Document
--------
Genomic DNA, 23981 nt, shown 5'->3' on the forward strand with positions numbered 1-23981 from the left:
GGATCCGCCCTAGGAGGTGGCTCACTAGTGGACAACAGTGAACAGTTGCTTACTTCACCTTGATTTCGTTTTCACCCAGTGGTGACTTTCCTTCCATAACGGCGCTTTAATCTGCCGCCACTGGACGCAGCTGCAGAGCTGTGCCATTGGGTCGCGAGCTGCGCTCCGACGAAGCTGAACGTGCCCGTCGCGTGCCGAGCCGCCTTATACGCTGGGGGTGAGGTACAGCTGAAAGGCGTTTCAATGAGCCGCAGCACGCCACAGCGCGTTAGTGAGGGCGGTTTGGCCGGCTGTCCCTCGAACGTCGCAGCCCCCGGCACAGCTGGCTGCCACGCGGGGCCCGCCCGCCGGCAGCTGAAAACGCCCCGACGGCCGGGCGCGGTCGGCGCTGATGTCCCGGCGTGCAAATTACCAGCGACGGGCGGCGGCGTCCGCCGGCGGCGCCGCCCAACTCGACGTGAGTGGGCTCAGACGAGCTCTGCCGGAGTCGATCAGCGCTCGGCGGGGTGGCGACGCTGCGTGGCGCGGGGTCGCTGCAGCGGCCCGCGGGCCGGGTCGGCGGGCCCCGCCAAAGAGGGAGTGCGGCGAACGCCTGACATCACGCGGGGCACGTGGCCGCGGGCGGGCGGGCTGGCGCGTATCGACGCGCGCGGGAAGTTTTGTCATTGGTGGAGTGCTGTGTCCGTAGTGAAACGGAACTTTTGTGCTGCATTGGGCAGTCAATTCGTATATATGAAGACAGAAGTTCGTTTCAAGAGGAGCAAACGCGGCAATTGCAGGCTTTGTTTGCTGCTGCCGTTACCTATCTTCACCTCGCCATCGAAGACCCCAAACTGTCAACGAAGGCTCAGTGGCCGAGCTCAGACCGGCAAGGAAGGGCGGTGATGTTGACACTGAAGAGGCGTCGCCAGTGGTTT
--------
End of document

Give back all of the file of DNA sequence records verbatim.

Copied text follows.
Genomic DNA, 23981 nt, shown 5'->3' on the forward strand with positions numbered 1-23981 from the left:
GGATCCGCCCTAGGAGGTGGCTCACTAGTGGACAACAGTGAACAGTTGCTTACTTCACCTTGATTTCGTTTTCACCCAGTGGTGACTTTCCTTCCATAACGGCGCTTTAATCTGCCGCCACTGGACGCAGCTGCAGAGCTGTGCCATTGGGTCGCGAGCTGCGCTCCGACGAAGCTGAACGTGCCCGTCGCGTGCCGAGCCGCCTTATACGCTGGGGGTGAGGTACAGCTGAAAGGCGTTTCAATGAGCCGCAGCACGCCACAGCGCGTTAGTGAGGGCGGTTTGGCCGGCTGTCCCTCGAACGTCGCAGCCCCCGGCACAGCTGGCTGCCACGCGGGGCCCGCCCGCCGGCAGCTGAAAACGCCCCGACGGCCGGGCGCGGTCGGCGCTGATGTCCCGGCGTGCAAATTACCAGCGACGGGCGGCGGCGTCCGCCGGCGGCGCCGCCCAACTCGACGTGAGTGGGCTCAGACGAGCTCTGCCGGAGTCGATCAGCGCTCGGCGGGGTGGCGACGCTGCGTGGCGCGGGGTCGCTGCAGCGGCCCGCGGGCCGGGTCGGCGGGCCCCGCCAAAGAGGGAGTGCGGCGAACGCCTGACATCACGCGGGGCACGTGGCCGCGGGCGGGCGGGCTGGCGCGTATCGACGCGCGCGGGAAGTTTTGTCATTGGTGGAGTGCTGTGTCCGTAGTGAAACGGAACTTTTGTGCTGCATTGGGCAGTCAATTCGTATATATGAAGACAGAAGTTCGTTTCAAGAGGAGCAAACGCGGCAATTGCAGGCTTTGTTTGCTGCTGCCGTTACCTATCTTCACCTCGCCATCGAAGACCCCAAACTGTCAACGAAGGCTCAGTGGCCGAGCTCAGACCGGCAAGGAAGGGCGGTGATGTTGACACTGAAGAGGCGTCGCCAGTGGTTT